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I was prepared for the same old boring acceptance speech, but then she went there.

It's pretty incredible that "Transparent," a TV show about a trans woman coming out while raising a family, won the 2015 Golden Globe for Best TV Series Comedy. But the acceptance speech from Executive Producer/Director Jill Soloway confirms why this win was so very important for not only the trans community, but the world.

I was prepared for the same old boring acceptance speech, but then she went there.

I want to thank the trans community. They are our family. They make this possible. This award is dedicated to the memory of Leelah Alcorn and too many trans people who die too young. And it's dedicated to you, my trans parent, my moppa. You're watching at home right now. I just wanna thank you for coming out, because in doing so you made a break for freedom. You told your truth. You taught me how to tell my truth and make this show. And maybe we're gonna teach the world something about authenticity, truth, and love. To love!
— Jill Soloway


So why exactly is this such a big deal?


In December 2014, 17-year-old trans teen Leelah Alcorn committed suicide, leaving behind a heartbreaking suicide note on her Tumblr citing depression and continuing struggles with her parents over her gender identity. This sparked an important conversation about the struggles of LGBTQ youth, especially those who are trans.

There are still so many people who don't understand what it means to be trans and therefore have a difficult time understanding and accepting their friends, family, and coworkers when they come out. It's so important to continue telling trans stories to not only encourage others to value and embrace their gender identity, but also to educate others and promote love and acceptance.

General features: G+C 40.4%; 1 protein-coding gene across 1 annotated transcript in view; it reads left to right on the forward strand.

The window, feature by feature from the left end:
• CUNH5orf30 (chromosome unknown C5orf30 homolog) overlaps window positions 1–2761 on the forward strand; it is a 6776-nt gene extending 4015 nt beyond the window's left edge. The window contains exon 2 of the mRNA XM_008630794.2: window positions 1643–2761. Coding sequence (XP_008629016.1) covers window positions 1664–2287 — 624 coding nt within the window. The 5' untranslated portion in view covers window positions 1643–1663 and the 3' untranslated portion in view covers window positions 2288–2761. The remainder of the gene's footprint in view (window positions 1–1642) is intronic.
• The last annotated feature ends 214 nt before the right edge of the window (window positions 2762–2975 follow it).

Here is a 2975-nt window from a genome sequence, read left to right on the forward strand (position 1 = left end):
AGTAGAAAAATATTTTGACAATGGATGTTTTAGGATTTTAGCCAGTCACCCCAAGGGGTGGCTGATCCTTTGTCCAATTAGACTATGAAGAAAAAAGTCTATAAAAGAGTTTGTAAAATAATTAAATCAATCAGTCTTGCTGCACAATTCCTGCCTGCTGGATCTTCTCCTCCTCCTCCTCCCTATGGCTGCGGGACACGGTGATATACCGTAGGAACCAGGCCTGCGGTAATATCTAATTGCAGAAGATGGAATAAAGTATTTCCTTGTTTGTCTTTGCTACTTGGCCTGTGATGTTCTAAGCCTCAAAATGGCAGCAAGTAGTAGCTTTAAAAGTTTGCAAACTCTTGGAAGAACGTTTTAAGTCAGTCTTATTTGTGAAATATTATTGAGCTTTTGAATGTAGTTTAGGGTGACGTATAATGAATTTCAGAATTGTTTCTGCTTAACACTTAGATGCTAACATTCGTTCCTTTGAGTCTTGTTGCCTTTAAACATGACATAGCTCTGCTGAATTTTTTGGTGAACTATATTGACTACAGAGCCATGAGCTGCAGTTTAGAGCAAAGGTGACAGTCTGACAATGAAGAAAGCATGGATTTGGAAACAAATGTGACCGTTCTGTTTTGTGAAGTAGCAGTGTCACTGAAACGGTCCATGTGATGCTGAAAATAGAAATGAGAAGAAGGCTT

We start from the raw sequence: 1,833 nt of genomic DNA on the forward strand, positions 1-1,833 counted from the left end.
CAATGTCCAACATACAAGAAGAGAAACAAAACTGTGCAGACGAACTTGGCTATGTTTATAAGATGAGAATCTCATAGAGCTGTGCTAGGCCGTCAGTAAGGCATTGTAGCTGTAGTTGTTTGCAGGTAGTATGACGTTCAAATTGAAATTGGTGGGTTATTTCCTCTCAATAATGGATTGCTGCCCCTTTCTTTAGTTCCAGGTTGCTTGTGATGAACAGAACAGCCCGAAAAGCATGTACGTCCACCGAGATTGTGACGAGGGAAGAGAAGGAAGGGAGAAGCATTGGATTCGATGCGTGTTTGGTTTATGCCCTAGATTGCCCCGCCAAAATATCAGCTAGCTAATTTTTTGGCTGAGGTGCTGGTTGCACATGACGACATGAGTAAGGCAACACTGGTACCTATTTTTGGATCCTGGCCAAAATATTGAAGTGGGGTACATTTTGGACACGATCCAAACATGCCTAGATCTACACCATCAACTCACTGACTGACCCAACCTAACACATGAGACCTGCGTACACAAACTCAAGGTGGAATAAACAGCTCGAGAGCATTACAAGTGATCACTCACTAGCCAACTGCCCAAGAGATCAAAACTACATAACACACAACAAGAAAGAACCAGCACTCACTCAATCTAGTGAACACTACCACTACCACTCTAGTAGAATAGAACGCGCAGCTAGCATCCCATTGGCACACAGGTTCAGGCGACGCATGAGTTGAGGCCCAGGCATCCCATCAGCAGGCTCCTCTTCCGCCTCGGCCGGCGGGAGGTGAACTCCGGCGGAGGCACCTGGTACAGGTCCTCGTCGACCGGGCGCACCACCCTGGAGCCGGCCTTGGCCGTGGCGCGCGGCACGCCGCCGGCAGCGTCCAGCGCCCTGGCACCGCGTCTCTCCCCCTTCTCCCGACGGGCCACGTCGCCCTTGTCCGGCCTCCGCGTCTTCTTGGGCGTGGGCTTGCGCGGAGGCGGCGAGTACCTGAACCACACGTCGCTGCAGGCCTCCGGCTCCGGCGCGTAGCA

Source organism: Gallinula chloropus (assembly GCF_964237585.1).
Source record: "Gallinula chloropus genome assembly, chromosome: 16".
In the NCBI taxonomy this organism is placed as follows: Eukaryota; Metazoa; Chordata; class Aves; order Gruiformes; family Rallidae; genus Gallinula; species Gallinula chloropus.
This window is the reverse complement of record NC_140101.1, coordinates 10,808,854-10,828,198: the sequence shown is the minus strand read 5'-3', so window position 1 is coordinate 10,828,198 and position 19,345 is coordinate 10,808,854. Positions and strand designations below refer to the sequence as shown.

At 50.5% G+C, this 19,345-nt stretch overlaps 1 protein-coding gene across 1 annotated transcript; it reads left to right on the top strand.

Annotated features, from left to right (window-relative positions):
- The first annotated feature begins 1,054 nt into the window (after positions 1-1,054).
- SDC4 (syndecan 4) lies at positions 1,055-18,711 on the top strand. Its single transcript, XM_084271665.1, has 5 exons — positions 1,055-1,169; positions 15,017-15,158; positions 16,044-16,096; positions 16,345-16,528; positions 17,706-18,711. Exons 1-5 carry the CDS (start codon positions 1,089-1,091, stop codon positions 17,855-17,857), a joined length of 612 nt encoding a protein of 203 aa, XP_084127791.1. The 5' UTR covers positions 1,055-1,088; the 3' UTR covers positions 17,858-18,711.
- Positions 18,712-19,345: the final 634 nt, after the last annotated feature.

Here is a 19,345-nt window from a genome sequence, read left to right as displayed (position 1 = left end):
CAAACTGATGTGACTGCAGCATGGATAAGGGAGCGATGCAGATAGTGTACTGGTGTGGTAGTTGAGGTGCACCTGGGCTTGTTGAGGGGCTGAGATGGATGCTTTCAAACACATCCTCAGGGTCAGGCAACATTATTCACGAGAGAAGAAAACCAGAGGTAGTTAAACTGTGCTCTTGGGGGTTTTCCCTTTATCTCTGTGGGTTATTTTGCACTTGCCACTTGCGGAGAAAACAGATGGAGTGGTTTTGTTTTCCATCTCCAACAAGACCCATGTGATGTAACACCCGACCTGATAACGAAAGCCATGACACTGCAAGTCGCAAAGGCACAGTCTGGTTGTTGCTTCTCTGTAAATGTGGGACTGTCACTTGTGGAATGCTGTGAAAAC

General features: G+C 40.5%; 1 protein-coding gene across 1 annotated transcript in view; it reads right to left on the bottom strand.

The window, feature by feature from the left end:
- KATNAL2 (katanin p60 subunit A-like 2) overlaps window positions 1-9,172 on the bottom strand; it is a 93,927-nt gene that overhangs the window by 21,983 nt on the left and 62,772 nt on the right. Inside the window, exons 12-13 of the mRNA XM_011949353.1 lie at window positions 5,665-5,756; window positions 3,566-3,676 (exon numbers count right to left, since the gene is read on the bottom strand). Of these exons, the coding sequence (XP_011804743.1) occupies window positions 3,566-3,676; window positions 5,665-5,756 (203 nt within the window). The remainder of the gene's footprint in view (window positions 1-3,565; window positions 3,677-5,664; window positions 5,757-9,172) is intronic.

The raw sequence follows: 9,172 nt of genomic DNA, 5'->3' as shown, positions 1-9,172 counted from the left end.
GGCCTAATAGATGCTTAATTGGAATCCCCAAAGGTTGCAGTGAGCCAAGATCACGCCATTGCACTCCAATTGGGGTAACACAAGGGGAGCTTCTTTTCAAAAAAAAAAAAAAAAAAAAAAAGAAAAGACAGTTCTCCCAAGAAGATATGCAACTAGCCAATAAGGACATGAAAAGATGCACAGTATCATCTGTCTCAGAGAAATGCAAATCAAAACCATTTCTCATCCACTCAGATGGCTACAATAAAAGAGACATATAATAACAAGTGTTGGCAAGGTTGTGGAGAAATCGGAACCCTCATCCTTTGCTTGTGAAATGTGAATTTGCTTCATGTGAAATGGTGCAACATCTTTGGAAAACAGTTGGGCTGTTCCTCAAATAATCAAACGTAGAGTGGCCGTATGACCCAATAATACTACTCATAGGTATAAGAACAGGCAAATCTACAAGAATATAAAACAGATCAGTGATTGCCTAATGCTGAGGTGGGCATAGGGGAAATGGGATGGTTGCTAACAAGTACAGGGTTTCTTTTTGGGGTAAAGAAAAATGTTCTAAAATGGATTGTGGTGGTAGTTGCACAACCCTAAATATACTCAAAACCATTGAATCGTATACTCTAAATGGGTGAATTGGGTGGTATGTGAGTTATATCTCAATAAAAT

In Soloway's speech, she refers to her "Moppa," which is a combination of the words "mama" and "poppa." This is an important detail because Soloway has said in interviews that she wrote "Transparent" as a response to her own experience with her Moppa's transition. So while "Transparent" is technically a work of fiction, it comes from a place of honesty and experience, which is really beautiful.

Full disclosure: I haven't seen "Transparent" — yet — but considering all the good things I've heard about it, along with Jill Soloway's incredibly touching speech, I clearly need to get on the bandwagon. Check out the season one trailer below.



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If the past year has taught us nothing else, it's that sending love out into the world through selfless acts of kindness can have a positive ripple effect on people and communities. People all over the United States seemed to have gotten the message — 71% of those surveyed by the World Giving Index helped a stranger in need in 2020. A nonprofit survey found 90% helped others by running errands, calling, texting and sending care packages. Many people needed a boost last year in one way or another and obliging good neighbors heeded the call over and over again — and continue to make a positive impact through their actions in this new year.

Upworthy and P&G Good Everyday wanted to help keep kindness going strong, so they partnered up to create the Lead with Love Fund. The fund awards do-gooders in communities around the country with grants to help them continue on with their unique missions. Hundreds of nominations came pouring in and five winners were selected based on three criteria: the impact of action, uniqueness, and "Upworthy-ness" of their story.

Here's a look at the five winners:

Edith Ornelas, co-creator of Mariposas Collective in Memphis, Tenn.

Edith Ornelas has a deep-rooted connection to the asylum-seeking immigrant families she brings food and supplies to families in Memphis, Tenn. She was born in Jalisco, Mexico, and immigrated to the United States when she was 7 years old with her parents and sister. Edith grew up in Chicago, then moved to Memphis in 2016, where she quickly realized how few community programs existed for immigrants. Two years later, she helped create Mariposas Collective, which initially aimed to help families who had just been released from detention centers and were seeking asylum. The collective started out small but has since grown to approximately 400 volunteers.